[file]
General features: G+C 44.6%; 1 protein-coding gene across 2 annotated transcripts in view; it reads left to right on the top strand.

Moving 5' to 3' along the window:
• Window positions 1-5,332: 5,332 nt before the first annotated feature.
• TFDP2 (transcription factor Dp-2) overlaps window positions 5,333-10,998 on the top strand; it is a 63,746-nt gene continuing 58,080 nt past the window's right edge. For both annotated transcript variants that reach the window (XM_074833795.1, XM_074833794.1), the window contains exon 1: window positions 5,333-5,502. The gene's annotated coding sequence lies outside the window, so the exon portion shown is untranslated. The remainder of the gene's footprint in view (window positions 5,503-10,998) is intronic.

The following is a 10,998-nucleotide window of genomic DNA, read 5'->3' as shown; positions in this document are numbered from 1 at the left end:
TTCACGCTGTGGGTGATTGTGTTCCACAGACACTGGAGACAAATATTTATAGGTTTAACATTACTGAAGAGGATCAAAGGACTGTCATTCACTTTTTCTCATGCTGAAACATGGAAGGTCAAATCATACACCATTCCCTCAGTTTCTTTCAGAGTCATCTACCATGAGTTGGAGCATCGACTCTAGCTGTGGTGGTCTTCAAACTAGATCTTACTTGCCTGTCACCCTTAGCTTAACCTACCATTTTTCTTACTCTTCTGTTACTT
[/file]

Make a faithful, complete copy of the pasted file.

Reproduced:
General features: G+C 44.6%; 1 protein-coding gene across 2 annotated transcripts in view; it reads left to right on the top strand.

Moving 5' to 3' along the window:
• Window positions 1-5,332: 5,332 nt before the first annotated feature.
• TFDP2 (transcription factor Dp-2) overlaps window positions 5,333-10,998 on the top strand; it is a 63,746-nt gene continuing 58,080 nt past the window's right edge. For both annotated transcript variants that reach the window (XM_074833795.1, XM_074833794.1), the window contains exon 1: window positions 5,333-5,502. The gene's annotated coding sequence lies outside the window, so the exon portion shown is untranslated. The remainder of the gene's footprint in view (window positions 5,503-10,998) is intronic.

The following is a 10,998-nucleotide window of genomic DNA, read 5'->3' as shown; positions in this document are numbered from 1 at the left end:
TTCACGCTGTGGGTGATTGTGTTCCACAGACACTGGAGACAAATATTTATAGGTTTAACATTACTGAAGAGGATCAAAGGACTGTCATTCACTTTTTCTCATGCTGAAACATGGAAGGTCAAATCATACACCATTCCCTCAGTTTCTTTCAGAGTCATCTACCATGAGTTGGAGCATCGACTCTAGCTGTGGTGGTCTTCAAACTAGATCTTACTTGCCTGTCACCCTTAGCTTAACCTACCATTTTTCTTACTCTTCTGTTACTT